While bringing the Blocking Statute under way, the EU also intensified its diplomatic efforts and the US eventually agreed to shelve Title III of the Helms-Burton Act. As a result of this compromise, the Blocking Statute had virtually no area of application when it entered into force in 1996. This abruptly changed when the law gained a new lease on life two decades later.

Iran Nuclear Deal

In 2015, The US, along with the EU and other major countries had negotiated a deal with Iran, the so-called JCPOA. Under the agreement, western countries removed most of their trade sanctions against Iran in exchange for international oversight over Iran’s nuclear program. When President Trump terminated the American participation in the JCPOA in 2018, the U.S. reinstated and expanded their sanctions against Iran. European companies who continued business with Iran once again faced severe fines and denial of access to the US market.

In an attempt to save what remained of the JCPOA, the EU revived the Blocking Statute and amended it to cover the reactivated U.S. sanctions against Iran. This put European companies between a stick and a stone: maintaining their business ties with Iran had suddenly become illegal under U.S. law, whereas severing these ties would be illegal under European law. The timing was particularly delicate for Telekom because it was pursuing a multi-billion-dollar merger between its U.S. subsidiary T‑Com and Sprint. Clearly, this was not the time to risk the wrath of U.S. authorities over a commercially insignificant retail contract in Hamburg.

While many European businesses quietly backed out of Iran-related contracts that had turned from business opportunities into liabilities, Bank Melli filed suit in a Hamburg court in 2018. It invoked the Blocking Statute’s prohibition to comply with the U.S. sanctions, asking the court to render Telekom’s termination of contract null and void. When Melli’s dispute with Telekom reached the appellate level in 2020, the Upper Regional Court of Hamburg decided to refer the matter to the European Court of Justice (ECJ) for a preliminary ruling.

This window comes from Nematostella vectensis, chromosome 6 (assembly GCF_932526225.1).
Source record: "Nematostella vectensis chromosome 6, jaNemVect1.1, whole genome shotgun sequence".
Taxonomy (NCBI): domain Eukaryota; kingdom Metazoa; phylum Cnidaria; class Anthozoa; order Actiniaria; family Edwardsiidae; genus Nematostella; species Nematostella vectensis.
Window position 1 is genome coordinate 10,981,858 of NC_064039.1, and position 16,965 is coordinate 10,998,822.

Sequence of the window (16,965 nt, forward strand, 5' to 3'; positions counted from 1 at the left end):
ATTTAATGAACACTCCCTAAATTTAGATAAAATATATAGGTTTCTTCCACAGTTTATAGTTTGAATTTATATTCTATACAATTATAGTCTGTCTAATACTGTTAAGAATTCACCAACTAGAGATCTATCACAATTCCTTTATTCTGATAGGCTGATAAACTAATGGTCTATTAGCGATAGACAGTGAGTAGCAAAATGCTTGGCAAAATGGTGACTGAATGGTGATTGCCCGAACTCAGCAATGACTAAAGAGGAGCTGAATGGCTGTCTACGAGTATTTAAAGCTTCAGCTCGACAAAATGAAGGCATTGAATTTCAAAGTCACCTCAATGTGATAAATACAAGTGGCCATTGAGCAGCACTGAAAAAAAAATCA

The ECJ’s Ruling on the Blocking Statute

The ECJ recently ruled on these matters of interpretation and confirmed that the ‘catch 22’ resulting from the prohibition to comply with US sanctions, as heavy as it may weigh on some companies, is precisely what the Blocking Statute is designed to achieve: it’s not a bug, it’s a feature. This means that, in principle, European parties cannot lawfully terminate contracts if their underlying motivation is to comply with certain U.S. sanctions against Iran.

From a policy perspective, this is rather unsatisfying. Gerard Hogan, the ECJ’s general attorney, voiced his irritation with unusual candor: “In conclusion, I cannot avoid observing that it gives me no particular pleasure to arrive at this particular result. … This Court is nevertheless simply a court of law and our duty is to give effect to the language of the duly enacted legislation.”

Having – albeit somewhat grudgingly – clarified the basic feature of the Blocking Statute, the court remanded the case, and it seems likely that the Hamburg appellate court will reinstate the contract with Melli and order Telekom to perform its obligations. While the ECJ’s reading of the Blocking Statute is legally sound, the ongoing collision course between American and European law appears unsustainable and calls for a political, rather than a legal, solution.

Crushing Sanctions on Russia

Of course, trade sanctions are currently in the limelight not with regard to Iran but because both the U.S. and the EU are imposing crushing sanctions on Russia for its attack on Ukraine. As the conflict unfolded and Germany tiptoed around the question which consequence an invasion would have for Nord Stream 2, a prime target for U.S. sanctions, the stage almost seemed set for a remake of the Siberian Pipeline Crisis.

Thankfully, the EU and the U.S. are closely coordinating their economic sanctions instead. However, should these policies ever diverge, as they did in the case of Iran, this could cause much greater dismay in the future than any of the transatlantic squabbles over economic sanctions we have seen in the past.

 

The Author:

Dr. Markus Lieberknecht is an LLM candidate and research assistant at Harvard Law School.

Responsible Editor: Isabel Cagala, TLB Co-Editor-in-Chief